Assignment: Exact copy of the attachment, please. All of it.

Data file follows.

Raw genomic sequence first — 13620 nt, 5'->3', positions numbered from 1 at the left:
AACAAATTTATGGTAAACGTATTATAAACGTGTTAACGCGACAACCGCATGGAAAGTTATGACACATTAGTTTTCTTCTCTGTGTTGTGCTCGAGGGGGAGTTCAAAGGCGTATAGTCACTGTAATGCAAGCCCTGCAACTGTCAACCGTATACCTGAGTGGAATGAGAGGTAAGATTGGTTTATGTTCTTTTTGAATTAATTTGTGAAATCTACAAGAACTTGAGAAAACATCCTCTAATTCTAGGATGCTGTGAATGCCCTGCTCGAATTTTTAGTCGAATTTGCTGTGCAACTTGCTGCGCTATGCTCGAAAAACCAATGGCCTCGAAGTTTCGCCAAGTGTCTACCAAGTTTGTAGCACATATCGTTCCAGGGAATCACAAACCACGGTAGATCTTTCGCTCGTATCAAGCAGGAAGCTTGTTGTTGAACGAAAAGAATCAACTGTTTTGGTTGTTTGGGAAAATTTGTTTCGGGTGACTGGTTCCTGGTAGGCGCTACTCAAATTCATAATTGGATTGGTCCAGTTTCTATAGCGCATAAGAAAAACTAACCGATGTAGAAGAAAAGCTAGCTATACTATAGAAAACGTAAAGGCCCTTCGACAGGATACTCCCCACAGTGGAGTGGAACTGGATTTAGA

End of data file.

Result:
Raw genomic sequence first — 13620 nt, 5'->3', positions numbered from 1 at the left:
AACAAATTTATGGTAAACGTATTATAAACGTGTTAACGCGACAACCGCATGGAAAGTTATGACACATTAGTTTTCTTCTCTGTGTTGTGCTCGAGGGGGAGTTCAAAGGCGTATAGTCACTGTAATGCAAGCCCTGCAACTGTCAACCGTATACCTGAGTGGAATGAGAGGTAAGATTGGTTTATGTTCTTTTTGAATTAATTTGTGAAATCTACAAGAACTTGAGAAAACATCCTCTAATTCTAGGATGCTGTGAATGCCCTGCTCGAATTTTTAGTCGAATTTGCTGTGCAACTTGCTGCGCTATGCTCGAAAAACCAATGGCCTCGAAGTTTCGCCAAGTGTCTACCAAGTTTGTAGCACATATCGTTCCAGGGAATCACAAACCACGGTAGATCTTTCGCTCGTATCAAGCAGGAAGCTTGTTGTTGAACGAAAAGAATCAACTGTTTTGGTTGTTTGGGAAAATTTGTTTCGGGTGACTGGTTCCTGGTAGGCGCTACTCAAATTCATAATTGGATTGGTCCAGTTTCTATAGCGCATAAGAAAAACTAACCGATGTAGAAGAAAAGCTAGCTATACTATAGAAAACGTAAAGGCCCTTCGACAGGATACTCCCCACAGTGGAGTGGAACTGGATTTAGA